If the collision check is more complicated, for example because there must be a variable time gap between bookings depending on the locations involved (to account for travel time), then it is best to do the actual collision check in the software. The repository could offer a method to retrieve all bookings within a certain time frame to reduce the data read from the database to those records that might potentially cause a collision.

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You already have two great ideas:

  1. Let the objects have domain-centric methods. Like booking.Collides() or similar.
  2. Why duplicate logic which the database can also do for you.

The problem you're having is not because these ideas are wrong, but the pattern and/or the framework/library you're trying to follow doesn't seem to allow you to do it.

The easy solution is to just not use those. Also, don't worry, you are obviously more domain-driven if your domain-objects have domain-specific methods.

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I'm trying to figure out where to put business logic and why and where performance fits in.

The general term for the problem you are trying to solve: set validation.

The easy answer, and most familiar -- relational databases are really good at set validation. If the entire set fits in a single database, and if you can express the uniqueness constraint in a way the database understands, then that will get you a lot of the way there.

But you give up "all of the logic is in the domain model".

Another possibility for uniqueness is to make the constraint that needs to be satisfied part of the key that is used to extract models from the database. For example, if you want to ensure that every email address is associated with no more than one model, then use a key that depends on that email address. Models that try to share the same address will share the same key, and you can detect "empty" vs "not-empty" sets without having to bring down the entire table.

But if that doesn't work, then you need to be thinking about locking your entire set of models when you make a change. Whether that is because your "aggregate" is a representation of the entire set, or because you use a table lock to prevent conflicting writes, is a matter of circumstances (ie: "it depends").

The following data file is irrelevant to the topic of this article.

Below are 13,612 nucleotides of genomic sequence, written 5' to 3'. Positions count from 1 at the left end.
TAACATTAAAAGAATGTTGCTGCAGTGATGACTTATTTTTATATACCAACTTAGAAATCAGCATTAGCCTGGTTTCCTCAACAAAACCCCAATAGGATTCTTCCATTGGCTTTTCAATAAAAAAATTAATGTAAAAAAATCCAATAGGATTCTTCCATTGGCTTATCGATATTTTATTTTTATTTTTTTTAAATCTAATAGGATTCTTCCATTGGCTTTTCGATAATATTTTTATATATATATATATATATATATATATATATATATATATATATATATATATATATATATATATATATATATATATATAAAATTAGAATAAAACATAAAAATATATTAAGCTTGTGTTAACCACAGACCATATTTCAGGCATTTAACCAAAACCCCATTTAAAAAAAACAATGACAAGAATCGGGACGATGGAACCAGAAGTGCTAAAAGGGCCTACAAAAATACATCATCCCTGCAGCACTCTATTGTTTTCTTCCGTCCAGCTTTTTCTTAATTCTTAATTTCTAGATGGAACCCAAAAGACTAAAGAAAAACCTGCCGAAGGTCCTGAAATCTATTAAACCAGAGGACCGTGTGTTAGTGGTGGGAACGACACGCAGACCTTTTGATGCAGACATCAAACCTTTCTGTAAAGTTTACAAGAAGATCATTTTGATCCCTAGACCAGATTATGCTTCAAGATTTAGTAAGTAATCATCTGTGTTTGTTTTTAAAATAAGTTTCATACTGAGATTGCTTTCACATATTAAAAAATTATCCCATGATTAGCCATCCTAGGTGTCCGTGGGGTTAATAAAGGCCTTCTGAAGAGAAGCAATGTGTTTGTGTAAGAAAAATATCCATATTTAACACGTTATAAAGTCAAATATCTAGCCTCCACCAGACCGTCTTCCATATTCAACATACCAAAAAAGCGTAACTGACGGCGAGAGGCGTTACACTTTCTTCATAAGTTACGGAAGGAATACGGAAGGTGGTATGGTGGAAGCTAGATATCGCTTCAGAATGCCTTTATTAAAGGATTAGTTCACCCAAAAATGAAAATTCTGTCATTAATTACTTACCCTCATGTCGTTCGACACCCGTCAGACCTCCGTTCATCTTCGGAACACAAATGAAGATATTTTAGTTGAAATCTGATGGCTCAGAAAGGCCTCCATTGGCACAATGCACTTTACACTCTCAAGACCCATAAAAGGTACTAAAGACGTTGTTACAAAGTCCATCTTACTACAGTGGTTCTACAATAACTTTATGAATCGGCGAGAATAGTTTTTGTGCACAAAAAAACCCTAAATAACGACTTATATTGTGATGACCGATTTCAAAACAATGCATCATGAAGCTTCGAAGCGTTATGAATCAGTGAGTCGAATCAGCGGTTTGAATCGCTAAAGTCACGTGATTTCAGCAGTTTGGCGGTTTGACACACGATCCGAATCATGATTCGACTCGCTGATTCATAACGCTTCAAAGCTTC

One thing to be sure that is well understood is the cost of an error; if duplicate errors are easily detected and corrected, then it may make sense to settle for a "best effort" strategy in preventing duplicates, rather than treating it as an absolute.

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You can achieve a best-of-both-worlds solution by explicitly modeling the concepts at hand. In order to do so we need to re-frame the problem a little bit: You do not have a Booking entity that may or may not collide with other Booking entities given a newEnd, rather you have an ExtendBookingRequest (VO) that does or does not overlap with other Booking entities. For example:


class ExtendBookingRequest
{
    bool DoesCollideWithOtherBookings;

    DateTime newEnd;
}

This can be accepted or rejected as appropriate. Yes, all it is doing is acting as a domain container for the values you intend to use as part of enforcing your invariants, but it brings the benefit of keeping the decision of whether or not to reject or accept the request in your domain (my assumption here is that your current method being invoked and enforced at the service level).